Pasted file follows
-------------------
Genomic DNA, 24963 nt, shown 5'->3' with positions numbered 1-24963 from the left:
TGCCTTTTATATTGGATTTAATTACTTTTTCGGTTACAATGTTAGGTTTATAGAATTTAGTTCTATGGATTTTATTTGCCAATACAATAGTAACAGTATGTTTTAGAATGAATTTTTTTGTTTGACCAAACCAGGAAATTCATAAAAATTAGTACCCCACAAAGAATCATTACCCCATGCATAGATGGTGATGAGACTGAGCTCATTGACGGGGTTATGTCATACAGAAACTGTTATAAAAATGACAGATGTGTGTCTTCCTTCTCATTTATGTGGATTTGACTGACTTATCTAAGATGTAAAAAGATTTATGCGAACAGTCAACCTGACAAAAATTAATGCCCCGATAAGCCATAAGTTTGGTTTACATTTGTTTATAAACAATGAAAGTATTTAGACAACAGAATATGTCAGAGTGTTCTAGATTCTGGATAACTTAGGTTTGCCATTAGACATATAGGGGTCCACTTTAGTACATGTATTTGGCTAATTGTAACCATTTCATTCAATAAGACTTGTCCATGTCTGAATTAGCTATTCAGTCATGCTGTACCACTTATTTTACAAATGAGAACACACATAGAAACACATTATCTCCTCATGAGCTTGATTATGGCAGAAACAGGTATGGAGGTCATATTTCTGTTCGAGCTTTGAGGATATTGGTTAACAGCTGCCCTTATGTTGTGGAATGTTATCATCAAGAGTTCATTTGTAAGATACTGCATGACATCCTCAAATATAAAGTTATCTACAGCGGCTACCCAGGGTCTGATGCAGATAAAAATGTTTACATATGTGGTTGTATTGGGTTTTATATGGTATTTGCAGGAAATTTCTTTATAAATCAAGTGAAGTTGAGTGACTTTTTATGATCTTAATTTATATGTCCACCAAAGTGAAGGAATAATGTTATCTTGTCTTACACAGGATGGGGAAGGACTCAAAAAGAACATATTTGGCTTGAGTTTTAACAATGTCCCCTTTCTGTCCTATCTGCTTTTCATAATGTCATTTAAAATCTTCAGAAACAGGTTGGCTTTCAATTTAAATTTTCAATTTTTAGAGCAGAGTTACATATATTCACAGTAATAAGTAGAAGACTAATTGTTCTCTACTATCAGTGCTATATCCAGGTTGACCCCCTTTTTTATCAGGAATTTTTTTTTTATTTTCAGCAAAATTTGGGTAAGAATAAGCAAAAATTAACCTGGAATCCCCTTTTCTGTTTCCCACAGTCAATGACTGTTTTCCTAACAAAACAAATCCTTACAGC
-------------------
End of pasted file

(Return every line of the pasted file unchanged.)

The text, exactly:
Genomic DNA, 24963 nt, shown 5'->3' with positions numbered 1-24963 from the left:
TGCCTTTTATATTGGATTTAATTACTTTTTCGGTTACAATGTTAGGTTTATAGAATTTAGTTCTATGGATTTTATTTGCCAATACAATAGTAACAGTATGTTTTAGAATGAATTTTTTTGTTTGACCAAACCAGGAAATTCATAAAAATTAGTACCCCACAAAGAATCATTACCCCATGCATAGATGGTGATGAGACTGAGCTCATTGACGGGGTTATGTCATACAGAAACTGTTATAAAAATGACAGATGTGTGTCTTCCTTCTCATTTATGTGGATTTGACTGACTTATCTAAGATGTAAAAAGATTTATGCGAACAGTCAACCTGACAAAAATTAATGCCCCGATAAGCCATAAGTTTGGTTTACATTTGTTTATAAACAATGAAAGTATTTAGACAACAGAATATGTCAGAGTGTTCTAGATTCTGGATAACTTAGGTTTGCCATTAGACATATAGGGGTCCACTTTAGTACATGTATTTGGCTAATTGTAACCATTTCATTCAATAAGACTTGTCCATGTCTGAATTAGCTATTCAGTCATGCTGTACCACTTATTTTACAAATGAGAACACACATAGAAACACATTATCTCCTCATGAGCTTGATTATGGCAGAAACAGGTATGGAGGTCATATTTCTGTTCGAGCTTTGAGGATATTGGTTAACAGCTGCCCTTATGTTGTGGAATGTTATCATCAAGAGTTCATTTGTAAGATACTGCATGACATCCTCAAATATAAAGTTATCTACAGCGGCTACCCAGGGTCTGATGCAGATAAAAATGTTTACATATGTGGTTGTATTGGGTTTTATATGGTATTTGCAGGAAATTTCTTTATAAATCAAGTGAAGTTGAGTGACTTTTTATGATCTTAATTTATATGTCCACCAAAGTGAAGGAATAATGTTATCTTGTCTTACACAGGATGGGGAAGGACTCAAAAAGAACATATTTGGCTTGAGTTTTAACAATGTCCCCTTTCTGTCCTATCTGCTTTTCATAATGTCATTTAAAATCTTCAGAAACAGGTTGGCTTTCAATTTAAATTTTCAATTTTTAGAGCAGAGTTACATATATTCACAGTAATAAGTAGAAGACTAATTGTTCTCTACTATCAGTGCTATATCCAGGTTGACCCCCTTTTTTATCAGGAATTTTTTTTTTATTTTCAGCAAAATTTGGGTAAGAATAAGCAAAAATTAACCTGGAATCCCCTTTTCTGTTTCCCACAGTCAATGACTGTTTTCCTAACAAAACAAATCCTTACAGC